My last post, “How environmental themes entered my writing” dealt with fiction. I didn't mention my poetry writing and the “how” often happening from walking or hiking. Environment and poetry seem to have such an obvious relationship that I left it out.
Although I tried many sports, swimming and walking were my regular activities in adult life. Hiking was the term we used then but I found, living in the Twin Cities, that city hiking was stimulating too. Walking around the lakes there was a social exercise. I also liked walking to Lake Calhoun and back, clocking about four miles. In Duluth, the shoreline of a great lake, creeks and woods in the parks, and stands of trees in neighborhoods are in the walking panorama. Working with used books, I've converted to early morning walks when garage or estate sales are within my range.
I've liked seeing gardens and architectures, lawns that were allowed to go wild, the crow supervising the gathering squirrel, the expressiveness of trees, finding the woodpecker making the noise, raccoons, and does with fawns.
Once I began writing regularly, I found that walking both relieved tension and kept the creative breezes flowing. Many famous writers regularly took a morning or an afternoon walk.
These walks, though, made me more of a poet, not just an inspired poet but a poet who feels thematic and then writes more regularly. Walking a few miles opens up the awareness and associations. I tended to see my fiction from an inner view like film. Poetry was that moment a photographer catches except that the poet has their inner awareness and associations, those creative breezes that pick up images like seeds. Writing that draws a parallel, a metaphor. Nature becomes a cohesion of forces, scientific included but not the prevailing attitude.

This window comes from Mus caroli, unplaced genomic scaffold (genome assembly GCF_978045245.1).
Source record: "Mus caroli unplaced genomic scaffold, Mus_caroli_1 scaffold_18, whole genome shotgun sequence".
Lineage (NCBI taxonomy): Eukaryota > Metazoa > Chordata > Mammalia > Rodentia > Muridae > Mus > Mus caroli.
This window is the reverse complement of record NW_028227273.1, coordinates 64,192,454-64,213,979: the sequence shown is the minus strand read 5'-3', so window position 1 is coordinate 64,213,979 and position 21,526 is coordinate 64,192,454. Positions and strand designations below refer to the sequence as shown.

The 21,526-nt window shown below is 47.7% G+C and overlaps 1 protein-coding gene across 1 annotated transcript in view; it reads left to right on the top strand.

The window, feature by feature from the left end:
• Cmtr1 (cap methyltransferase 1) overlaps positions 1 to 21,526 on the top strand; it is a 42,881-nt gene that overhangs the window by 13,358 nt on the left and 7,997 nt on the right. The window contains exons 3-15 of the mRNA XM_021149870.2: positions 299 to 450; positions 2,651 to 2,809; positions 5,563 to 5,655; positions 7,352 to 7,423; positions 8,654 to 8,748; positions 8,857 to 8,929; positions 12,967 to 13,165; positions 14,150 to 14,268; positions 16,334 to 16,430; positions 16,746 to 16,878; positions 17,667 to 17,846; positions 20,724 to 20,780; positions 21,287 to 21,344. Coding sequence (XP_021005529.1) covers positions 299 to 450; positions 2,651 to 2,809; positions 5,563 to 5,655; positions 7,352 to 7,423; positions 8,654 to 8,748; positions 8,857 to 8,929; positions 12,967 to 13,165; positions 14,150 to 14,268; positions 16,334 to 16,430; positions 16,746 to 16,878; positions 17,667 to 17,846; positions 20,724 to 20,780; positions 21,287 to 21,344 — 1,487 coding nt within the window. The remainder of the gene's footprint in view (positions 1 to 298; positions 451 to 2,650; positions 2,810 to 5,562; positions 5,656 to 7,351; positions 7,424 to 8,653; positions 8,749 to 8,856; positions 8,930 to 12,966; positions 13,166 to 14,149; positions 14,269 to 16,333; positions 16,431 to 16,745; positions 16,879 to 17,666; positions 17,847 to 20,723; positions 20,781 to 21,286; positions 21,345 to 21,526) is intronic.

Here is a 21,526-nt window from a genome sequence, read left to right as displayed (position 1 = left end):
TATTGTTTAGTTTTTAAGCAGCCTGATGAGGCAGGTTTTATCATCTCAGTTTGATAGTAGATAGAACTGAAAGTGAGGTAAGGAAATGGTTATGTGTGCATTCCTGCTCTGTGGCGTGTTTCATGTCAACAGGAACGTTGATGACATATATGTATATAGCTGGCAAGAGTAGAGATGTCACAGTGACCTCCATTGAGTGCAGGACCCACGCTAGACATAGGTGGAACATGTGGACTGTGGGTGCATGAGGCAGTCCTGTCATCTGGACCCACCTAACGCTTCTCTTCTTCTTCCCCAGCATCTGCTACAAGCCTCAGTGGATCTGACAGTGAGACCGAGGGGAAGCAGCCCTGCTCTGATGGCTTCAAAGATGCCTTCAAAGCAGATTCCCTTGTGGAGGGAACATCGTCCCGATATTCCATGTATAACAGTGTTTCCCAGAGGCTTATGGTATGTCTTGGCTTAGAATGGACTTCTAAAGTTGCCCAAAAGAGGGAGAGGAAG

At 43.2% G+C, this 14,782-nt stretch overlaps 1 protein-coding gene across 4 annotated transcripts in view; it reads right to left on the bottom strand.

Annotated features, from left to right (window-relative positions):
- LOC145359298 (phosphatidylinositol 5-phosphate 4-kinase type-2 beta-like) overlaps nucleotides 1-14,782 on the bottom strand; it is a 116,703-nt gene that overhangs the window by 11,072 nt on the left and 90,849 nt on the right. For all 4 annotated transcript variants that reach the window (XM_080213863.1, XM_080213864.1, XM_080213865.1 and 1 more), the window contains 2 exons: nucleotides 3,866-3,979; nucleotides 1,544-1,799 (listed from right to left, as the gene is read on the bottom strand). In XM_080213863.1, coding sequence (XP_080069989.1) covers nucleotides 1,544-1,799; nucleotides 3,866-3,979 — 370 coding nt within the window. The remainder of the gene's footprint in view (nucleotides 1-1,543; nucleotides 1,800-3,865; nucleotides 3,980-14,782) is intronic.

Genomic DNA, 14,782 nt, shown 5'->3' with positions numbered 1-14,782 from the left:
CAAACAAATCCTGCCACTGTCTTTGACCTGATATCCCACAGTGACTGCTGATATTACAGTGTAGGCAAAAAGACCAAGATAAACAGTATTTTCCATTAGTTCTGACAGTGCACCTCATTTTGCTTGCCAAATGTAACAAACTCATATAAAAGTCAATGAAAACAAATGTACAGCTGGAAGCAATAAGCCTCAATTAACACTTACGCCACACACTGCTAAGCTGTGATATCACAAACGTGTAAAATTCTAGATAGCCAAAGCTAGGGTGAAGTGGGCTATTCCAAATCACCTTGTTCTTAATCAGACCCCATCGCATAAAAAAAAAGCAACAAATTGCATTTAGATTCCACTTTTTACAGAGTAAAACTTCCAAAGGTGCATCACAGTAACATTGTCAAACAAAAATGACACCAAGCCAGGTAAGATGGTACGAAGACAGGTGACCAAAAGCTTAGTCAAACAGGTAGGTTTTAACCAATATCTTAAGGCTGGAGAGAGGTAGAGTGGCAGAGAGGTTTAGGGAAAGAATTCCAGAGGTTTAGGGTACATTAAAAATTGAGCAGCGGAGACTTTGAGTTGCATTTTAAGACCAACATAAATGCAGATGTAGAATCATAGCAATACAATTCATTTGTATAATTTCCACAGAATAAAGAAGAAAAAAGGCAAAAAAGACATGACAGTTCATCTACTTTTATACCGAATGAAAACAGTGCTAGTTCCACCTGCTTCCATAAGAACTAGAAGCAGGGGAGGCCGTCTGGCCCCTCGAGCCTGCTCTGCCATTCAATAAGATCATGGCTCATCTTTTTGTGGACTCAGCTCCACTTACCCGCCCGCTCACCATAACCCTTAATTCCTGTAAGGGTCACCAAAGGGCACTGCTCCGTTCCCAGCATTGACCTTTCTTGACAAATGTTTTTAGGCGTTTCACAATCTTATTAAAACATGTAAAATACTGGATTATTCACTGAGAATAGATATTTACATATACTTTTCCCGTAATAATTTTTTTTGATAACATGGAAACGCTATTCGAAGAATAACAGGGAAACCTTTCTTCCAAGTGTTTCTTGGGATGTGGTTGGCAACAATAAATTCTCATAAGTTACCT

When the digital camera came along, I often simply stopped, took a picture, and put it on Facebook. It was a moment that seemed unusual and revealing. But writing a poem usually happened within a system, from the soil of associations. The challenge was to find out whether you made sense to a reader while giving a personal perspective.
Being out-of-doors and becoming a part of that causes a pensive mind to wonder about systems. With poetry, I liked to find parallels for human life. It was a coincidence that I was moving, my apartment emptying except for a couch, when a swarm of monarch butterflies decided to rest in the trees outside the window. It seemed like magic but then it made me more enthusiastic about writing poetry.
Ever since Wordsworth in western culture, after poets began writing on a subject rather than relating a story worthy of a novel or play, nature for the sake of nature came to the forefront. Poets have looked at the environment in a different way, and usually as a system that affects and even directs man.
I've seen in recent journals some superb poetry that, unfortunately, mourns the present situation with environment while it celebrates the naturalistic world. Many of my poems led to an environmental perspective and were published in literary journals, listed on my website. In recent years, I was proud to have poems published in Review Americana, Cider Press Review, ArLiJo,Wilderness House Literary Review, and The Adirondack Review. Recently, a poem of mine was included in New Poetry from the Midwest 2018, published by New American Press.
Literary journals can focus on regions or what gives a sense of place, the land we live on. I continue to explore them at New Pages.